Syracuse Say Yes Leads the Way in Providing Educational Opportunity

In September 2009, U.S. Vice President Joe Biden L’68 arrived on campus to lead a meeting of the White House Task Force on Middle Class Families. Its purpose? To address college access and affordability. Why here? In large part, because of SU’s role in Syracuse’s Say Yes to Education initiative.

A partnership of Syracuse University, the Syracuse City School District, and the national Say Yes to Education Foundation, Syracuse Say Yes is designed to transform an entire school district, making it the largest school improvement program of its kind in the nation.

By providing all Syracuse city school students with a host of educational, social, and health care supports and the promise of college or vocational scholarships, the initiative seeks to help economically and socially disadvantaged children succeed academically and pursue higher education.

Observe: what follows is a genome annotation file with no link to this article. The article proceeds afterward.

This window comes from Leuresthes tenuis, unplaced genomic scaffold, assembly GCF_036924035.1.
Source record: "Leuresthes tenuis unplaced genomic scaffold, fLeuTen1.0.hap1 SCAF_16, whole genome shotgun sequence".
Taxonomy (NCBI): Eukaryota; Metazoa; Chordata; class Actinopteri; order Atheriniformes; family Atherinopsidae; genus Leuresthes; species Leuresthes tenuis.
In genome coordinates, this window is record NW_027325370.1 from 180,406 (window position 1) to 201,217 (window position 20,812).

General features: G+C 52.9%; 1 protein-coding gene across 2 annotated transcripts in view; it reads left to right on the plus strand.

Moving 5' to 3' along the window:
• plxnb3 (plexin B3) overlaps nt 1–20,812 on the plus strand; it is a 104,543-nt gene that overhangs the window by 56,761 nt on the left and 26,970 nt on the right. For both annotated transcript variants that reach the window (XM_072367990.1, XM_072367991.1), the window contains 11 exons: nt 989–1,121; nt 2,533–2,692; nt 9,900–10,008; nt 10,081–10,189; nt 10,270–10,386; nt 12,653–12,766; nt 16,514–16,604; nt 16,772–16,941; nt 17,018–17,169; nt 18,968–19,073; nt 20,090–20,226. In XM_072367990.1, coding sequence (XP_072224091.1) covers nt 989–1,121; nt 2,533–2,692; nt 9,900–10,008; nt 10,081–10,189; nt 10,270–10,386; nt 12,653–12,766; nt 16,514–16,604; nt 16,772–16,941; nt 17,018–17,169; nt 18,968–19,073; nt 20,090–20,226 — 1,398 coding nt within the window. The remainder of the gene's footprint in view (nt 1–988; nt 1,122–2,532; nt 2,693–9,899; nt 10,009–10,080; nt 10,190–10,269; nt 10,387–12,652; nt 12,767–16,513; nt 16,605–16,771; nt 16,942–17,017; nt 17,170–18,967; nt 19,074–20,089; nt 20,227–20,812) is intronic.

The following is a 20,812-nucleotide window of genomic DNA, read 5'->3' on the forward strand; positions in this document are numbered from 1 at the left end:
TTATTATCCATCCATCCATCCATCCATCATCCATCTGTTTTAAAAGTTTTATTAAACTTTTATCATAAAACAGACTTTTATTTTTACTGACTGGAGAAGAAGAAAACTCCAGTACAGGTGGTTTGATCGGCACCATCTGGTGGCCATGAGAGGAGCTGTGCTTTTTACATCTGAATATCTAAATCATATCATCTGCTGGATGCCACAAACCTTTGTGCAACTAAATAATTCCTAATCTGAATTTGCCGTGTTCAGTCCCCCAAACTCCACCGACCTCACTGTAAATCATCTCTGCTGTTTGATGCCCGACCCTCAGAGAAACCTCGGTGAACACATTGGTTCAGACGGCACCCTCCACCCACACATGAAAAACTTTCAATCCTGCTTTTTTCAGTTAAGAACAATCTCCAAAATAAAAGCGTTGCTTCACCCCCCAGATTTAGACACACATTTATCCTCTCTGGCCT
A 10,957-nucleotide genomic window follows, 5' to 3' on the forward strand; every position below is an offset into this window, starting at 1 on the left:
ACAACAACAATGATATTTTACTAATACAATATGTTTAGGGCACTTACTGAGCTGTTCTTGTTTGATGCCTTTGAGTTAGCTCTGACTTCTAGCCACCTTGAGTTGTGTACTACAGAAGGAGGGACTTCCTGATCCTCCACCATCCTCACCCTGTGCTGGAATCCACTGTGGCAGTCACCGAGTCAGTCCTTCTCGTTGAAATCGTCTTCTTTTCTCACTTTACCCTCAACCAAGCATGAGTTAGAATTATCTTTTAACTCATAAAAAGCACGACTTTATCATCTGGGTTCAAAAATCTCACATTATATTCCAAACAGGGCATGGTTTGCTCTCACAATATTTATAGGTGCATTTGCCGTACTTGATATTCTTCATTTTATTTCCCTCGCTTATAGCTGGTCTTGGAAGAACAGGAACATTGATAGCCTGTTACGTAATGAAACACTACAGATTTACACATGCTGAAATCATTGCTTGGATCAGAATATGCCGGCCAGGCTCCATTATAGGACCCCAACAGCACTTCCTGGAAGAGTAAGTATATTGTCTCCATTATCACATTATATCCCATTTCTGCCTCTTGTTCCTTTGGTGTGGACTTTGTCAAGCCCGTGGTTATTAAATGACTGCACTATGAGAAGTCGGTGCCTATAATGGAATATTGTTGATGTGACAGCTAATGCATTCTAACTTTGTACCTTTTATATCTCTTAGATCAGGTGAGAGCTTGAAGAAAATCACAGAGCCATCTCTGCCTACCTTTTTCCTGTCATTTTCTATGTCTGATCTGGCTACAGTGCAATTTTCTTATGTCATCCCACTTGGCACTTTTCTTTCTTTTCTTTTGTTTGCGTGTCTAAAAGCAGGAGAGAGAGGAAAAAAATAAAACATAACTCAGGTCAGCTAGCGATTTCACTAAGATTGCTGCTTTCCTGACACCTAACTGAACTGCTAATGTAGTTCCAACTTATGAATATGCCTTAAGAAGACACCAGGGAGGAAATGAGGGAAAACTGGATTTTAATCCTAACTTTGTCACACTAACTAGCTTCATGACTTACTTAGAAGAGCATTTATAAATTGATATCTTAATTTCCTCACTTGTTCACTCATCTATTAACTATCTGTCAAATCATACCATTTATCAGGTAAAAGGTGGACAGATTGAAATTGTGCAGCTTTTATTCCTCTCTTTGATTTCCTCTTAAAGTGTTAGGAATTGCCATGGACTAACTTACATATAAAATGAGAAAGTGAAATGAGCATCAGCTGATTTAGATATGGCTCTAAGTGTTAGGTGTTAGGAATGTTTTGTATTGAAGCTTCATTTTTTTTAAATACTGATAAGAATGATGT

As 2009 began, more than 800 K-3 students in six elementary schools were participating in Say Yes after-school programs. That fall, the programs were expanded to serve grades K-4, and new programs were launched for K-3 students in six more schools.

Fall 2009 also marked the first time graduating students were eligible for free tuition through the Syracuse Say Yes to Education Scholarship Promise. Of the 600 seniors who took advantage of that opportunity, 37 are now enrolled at SU, including Nate Heffron.

As a student in the College of Arts and Sciences, Heffron counts economics and sociology among his favorite courses, has joined the tennis club, and writes for The Daily Orange. “I love everything about this place,” he says. “The Say Yes program made it possible for me to come here, and I know that will benefit me well into the future.”